The Marine Corps' change in policy arrives weeks
after the Pentagon issued a military-wide order that opened social
networks to both military leaders in the District and troops in the
Previously, those Web sites had been blocked on most service members' computers and networks, in part out of concerns that social tools would consume too much of the military's bandwidth or present serious security risks to U.S. interests.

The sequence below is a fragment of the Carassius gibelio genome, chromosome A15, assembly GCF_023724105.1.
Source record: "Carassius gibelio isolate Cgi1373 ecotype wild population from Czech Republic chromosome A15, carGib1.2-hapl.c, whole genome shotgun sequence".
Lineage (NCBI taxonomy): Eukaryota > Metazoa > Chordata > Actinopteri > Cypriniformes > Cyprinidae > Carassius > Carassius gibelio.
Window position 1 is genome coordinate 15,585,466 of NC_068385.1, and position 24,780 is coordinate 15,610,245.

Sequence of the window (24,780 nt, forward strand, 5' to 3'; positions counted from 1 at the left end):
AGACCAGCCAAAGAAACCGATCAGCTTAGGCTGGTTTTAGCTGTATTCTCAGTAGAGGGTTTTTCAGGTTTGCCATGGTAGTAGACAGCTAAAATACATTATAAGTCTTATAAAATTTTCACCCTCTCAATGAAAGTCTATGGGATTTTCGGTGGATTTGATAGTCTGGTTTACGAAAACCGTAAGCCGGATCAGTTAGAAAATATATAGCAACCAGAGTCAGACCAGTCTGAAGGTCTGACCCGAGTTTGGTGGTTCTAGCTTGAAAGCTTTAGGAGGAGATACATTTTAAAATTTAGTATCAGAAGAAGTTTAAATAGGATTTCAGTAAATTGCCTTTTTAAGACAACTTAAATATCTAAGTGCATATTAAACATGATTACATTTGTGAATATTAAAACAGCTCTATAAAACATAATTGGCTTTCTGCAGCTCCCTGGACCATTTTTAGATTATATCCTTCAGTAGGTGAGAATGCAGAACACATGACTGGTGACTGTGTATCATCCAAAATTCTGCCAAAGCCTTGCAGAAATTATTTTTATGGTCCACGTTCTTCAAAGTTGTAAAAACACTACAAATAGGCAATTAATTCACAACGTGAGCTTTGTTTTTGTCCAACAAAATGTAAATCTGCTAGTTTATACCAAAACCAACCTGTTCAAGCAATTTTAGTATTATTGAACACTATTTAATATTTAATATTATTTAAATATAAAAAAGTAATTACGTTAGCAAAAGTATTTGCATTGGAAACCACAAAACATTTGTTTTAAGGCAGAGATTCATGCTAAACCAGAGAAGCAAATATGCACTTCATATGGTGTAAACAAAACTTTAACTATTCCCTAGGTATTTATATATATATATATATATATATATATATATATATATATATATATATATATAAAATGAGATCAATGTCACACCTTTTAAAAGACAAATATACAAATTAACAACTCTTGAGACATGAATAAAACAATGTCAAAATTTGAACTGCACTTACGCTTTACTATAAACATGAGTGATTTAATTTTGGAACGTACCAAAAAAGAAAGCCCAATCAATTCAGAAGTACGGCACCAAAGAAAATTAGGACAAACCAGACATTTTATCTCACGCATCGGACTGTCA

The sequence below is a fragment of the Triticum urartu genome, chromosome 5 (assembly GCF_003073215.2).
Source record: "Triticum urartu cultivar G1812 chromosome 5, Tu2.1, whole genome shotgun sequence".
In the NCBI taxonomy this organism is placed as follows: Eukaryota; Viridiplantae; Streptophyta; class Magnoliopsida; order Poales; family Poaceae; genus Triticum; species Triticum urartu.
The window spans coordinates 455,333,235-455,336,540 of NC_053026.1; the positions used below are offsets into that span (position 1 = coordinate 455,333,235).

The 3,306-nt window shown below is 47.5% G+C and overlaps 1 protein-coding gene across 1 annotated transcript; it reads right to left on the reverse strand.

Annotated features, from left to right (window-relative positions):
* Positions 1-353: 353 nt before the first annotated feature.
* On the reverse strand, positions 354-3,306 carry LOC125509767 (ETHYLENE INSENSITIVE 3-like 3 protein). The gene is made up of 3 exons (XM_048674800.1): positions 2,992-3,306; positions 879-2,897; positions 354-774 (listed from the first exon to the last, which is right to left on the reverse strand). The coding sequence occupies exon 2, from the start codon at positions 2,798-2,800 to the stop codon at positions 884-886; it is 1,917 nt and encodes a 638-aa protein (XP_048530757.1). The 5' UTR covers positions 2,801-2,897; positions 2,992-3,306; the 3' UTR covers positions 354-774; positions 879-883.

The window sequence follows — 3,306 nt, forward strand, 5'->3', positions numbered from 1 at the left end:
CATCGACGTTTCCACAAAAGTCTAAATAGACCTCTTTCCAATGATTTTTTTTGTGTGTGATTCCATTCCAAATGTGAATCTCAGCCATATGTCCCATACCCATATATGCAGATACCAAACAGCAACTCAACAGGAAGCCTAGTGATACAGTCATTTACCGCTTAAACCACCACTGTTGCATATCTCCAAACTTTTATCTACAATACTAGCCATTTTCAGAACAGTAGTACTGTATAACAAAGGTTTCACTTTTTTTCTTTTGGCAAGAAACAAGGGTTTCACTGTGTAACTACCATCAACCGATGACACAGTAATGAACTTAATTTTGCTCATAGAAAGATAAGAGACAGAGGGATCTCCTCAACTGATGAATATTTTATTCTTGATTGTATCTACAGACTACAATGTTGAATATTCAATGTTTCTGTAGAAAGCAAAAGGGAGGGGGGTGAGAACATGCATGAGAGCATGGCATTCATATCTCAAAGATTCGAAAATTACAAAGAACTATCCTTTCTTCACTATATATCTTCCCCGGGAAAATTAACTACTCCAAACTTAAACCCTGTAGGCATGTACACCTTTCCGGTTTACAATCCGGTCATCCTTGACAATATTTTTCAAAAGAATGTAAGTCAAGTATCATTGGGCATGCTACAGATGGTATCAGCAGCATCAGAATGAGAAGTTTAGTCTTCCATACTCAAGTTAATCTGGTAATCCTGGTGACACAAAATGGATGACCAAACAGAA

But the Pentagon stressed in late February that it would monitor its networks aggressively to ensure those websites did not hamper the military's systems. The Defense Department later promised it would shut down access to those services only temporarily in order to safeguard essential bandwidth or ensure the safety of combat troops.
"This directive recognizes the importance of balancing appropriate
security measures while maximizing the capabilities afforded by 21st
Century Internet tools," Deputy Secretary of Defense William J. Lynn III said last month upon announcing the changes.